The Duke Farms mission is a simple one. It is to be a leader in environmental stewardship and inspires visitors to become informed stewards of the land. As an organization, we find ways to make this happen through education, public programs, visitor interaction, and demonstrating cutting-edge research in ecology and agriculture. On our 5 year anniversary, we take our organizational approach to the ground, and bring you the 5 ways that help us as individuals be stewards of the land, along with a couple wise words from five inspirational conservationists. You don’t have to be a scientist, an activist, or even an environmentalist—all you need is a desire to have a positive impact on the earth.
“Keep close to Nature’s heart… and break clear away once in a while. Climb a mountain or spend a week in the woods. Wash your spirit clean.” –John Muir
- Open a map (or sure, Google Maps!) and find the closest unexplored green area. Is it a park? -a preserve? -conserved land? Take a stroll and get familiar with the local flora and fauna.
- Give up the screens and slow down! Take a moment to put up a hammock, lay on the grass, check out the clouds and listen to the natural sounds that are all around.
- There are others that care all around you. Attend local Environmental Commission Meetings, Shade Tree Commission Meetings, or public events. (http://www.anjec.org/)
”If we can teach people about wildlife, they will be touched… humans want to save things that they love.” –Steve Irwin
- Sign up for some programs that focus on environmental education! Duke Farms offers programs for people of all ages focusing on wildlife, agroecology, sustainability and horticulture. Find out more here: www.dukefarms.org/programs
- Stay up-to-date with the current state of the environment by reading reputable newspapers, blogs, and listening to podcasts. (Your daily commute is a perfect time to get into a new podcast. Need a suggestion? NPR’s “Radiolab” is the perfect podcast to start with)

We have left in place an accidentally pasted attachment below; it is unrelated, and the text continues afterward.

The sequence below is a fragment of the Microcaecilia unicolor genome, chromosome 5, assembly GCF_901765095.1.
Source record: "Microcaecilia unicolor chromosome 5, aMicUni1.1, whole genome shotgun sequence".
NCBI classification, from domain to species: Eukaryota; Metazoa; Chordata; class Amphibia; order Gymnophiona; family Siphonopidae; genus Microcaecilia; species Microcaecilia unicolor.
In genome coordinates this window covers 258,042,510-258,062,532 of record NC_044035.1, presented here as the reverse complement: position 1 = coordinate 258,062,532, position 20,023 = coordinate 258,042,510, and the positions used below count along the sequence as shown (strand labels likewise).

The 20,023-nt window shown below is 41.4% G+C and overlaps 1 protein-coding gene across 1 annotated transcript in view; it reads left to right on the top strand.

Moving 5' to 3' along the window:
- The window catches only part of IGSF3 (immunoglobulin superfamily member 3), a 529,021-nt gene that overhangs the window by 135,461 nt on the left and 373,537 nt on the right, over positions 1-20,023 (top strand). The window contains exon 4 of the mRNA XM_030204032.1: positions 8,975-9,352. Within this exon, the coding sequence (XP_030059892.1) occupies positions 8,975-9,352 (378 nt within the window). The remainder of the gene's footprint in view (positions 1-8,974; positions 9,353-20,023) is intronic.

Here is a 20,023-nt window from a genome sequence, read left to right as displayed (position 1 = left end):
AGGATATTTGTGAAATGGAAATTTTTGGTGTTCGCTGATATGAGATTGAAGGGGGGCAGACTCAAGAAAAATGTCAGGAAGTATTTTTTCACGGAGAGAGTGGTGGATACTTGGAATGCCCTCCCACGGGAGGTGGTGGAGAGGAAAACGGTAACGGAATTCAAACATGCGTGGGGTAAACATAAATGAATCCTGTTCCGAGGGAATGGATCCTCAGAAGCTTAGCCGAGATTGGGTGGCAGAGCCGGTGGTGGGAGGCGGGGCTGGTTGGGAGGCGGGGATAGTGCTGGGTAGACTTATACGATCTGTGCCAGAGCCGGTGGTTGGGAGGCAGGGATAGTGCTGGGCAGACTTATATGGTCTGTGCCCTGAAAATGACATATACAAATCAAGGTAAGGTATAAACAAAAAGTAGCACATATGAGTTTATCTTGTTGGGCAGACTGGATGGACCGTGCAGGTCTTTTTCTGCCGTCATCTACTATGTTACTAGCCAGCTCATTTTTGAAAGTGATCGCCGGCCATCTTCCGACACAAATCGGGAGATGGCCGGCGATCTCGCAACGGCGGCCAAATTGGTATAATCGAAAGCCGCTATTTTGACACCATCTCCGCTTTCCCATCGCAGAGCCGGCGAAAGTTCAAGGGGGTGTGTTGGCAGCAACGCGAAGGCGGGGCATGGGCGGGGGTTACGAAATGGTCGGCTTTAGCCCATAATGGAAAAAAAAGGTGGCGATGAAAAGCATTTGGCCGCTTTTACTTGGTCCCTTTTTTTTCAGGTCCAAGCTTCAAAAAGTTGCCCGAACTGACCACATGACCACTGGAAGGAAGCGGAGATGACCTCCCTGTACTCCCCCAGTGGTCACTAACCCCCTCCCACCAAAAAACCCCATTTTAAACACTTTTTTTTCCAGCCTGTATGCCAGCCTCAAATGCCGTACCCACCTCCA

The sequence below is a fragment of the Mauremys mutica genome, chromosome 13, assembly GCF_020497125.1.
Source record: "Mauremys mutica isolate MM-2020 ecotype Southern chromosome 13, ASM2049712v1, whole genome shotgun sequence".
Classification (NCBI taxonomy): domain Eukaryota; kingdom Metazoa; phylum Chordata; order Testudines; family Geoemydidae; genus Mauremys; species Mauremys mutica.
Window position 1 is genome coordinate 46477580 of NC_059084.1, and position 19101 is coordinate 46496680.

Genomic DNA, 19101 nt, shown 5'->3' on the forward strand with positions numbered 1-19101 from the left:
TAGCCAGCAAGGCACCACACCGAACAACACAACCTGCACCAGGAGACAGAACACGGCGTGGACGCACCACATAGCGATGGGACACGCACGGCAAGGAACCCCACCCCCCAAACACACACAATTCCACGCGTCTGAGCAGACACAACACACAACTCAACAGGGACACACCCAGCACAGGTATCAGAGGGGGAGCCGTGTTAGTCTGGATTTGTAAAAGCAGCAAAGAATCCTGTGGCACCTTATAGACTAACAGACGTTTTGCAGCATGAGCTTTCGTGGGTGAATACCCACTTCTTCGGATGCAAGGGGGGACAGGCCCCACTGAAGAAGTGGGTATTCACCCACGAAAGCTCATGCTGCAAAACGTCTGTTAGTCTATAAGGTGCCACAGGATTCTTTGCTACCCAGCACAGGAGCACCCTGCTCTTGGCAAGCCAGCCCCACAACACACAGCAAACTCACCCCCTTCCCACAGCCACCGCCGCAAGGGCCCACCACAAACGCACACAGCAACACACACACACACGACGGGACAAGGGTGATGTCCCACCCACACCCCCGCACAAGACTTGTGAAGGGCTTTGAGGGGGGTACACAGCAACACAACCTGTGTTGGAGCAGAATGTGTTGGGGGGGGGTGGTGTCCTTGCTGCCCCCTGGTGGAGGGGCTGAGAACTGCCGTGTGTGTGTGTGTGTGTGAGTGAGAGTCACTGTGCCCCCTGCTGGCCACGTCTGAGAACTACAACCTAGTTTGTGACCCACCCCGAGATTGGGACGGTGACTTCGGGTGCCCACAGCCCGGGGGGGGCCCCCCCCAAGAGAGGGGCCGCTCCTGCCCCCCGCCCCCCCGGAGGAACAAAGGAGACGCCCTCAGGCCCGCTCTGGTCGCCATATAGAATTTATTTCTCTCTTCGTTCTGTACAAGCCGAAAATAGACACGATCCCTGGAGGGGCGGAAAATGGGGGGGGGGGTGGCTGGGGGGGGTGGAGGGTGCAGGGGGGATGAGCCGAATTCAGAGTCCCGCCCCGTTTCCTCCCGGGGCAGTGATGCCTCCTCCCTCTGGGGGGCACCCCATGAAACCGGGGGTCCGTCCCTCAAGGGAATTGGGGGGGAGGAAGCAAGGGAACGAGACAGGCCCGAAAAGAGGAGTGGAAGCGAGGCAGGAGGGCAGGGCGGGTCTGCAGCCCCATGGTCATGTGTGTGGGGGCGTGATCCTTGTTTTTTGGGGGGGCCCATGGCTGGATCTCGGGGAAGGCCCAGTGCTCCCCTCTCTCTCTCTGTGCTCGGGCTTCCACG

- To fully respect each being, you must learn its name. Find a new plant around your local environment and ID it! Too easy? Set a goal. Can you ID 5 new plants a month?
”Conservation is a state of harmony between men and land.” –Aldo Leopold
- Find out how you can change some of your habits to lower your carbon footprint. Don’t know what a carbon footprint is? Want to find out how to calculate yours? Visit https://www3.epa.gov/carbon-footprint-calculator/
- Conserve your own land for wildlife! Create a meadow in your backyard, plant native species, and put up a shelter for some of the native critters.
- Shop locally! Buy your food from local Farmer’s Markets and join a CSA (Community Supported Agriculture). The Duke Farms Farmer’s Market is starting May 21st and will run every Sunday from 12p-5p.
“The least I can do is speak out for those who cannot speak for themselves.” –Jane Goodall
- Be a Citizen Scientist! A citizen scientist is a volunteer that contributes to research by uploading or inputting observations. Learn more about specific citizen science projects by contacting non-profit groups, or participate in the Duke Farms’ “Be On the LookOut (BOLO)” project here: www.dukefarms.org/bolo
- Volunteer with your local non-profit organization. If you’re unable to spend time volunteering, donate money to a cause that moves you! Some of our favorite partners:
- Conserve Wildlife Foundation
- New Jersey Audubon
- New Jersey Tree Foundation
- New Jersey Watershed Ambassador Program
- Appalachian Mountain Club
- Join a movement. Every voice matters, be heard!
“We have such a brief opportunity to pass on to our children our love for this Earth, and to tell our stories.” –Richard Louv
- Use the Share button! Upload photos of your favorite parks and outdoor places.
- Take a kid outside. Let them get dirty. Don’t interrupt their play. Let them learn how to play through risk taking and exploration! This will inspire a new generation of caretakers.
- Use education as a gift! Bring a friend to a program at Duke Farms. Teach each other and keep the conversation going.
Becoming a Steward of the Land? Here are 5 Books to Add to Your Summer Reading List:
The Hidden Life of Trees, by Peter Wohlleben
The Sand County Almanac, by Aldo Leopold
The Last Child in the Woods, by Richard Louv
Wild New Jersey: Nature Adventures in the Garden State, by David Wheeler
The Thunder Tree, by Robert Pyle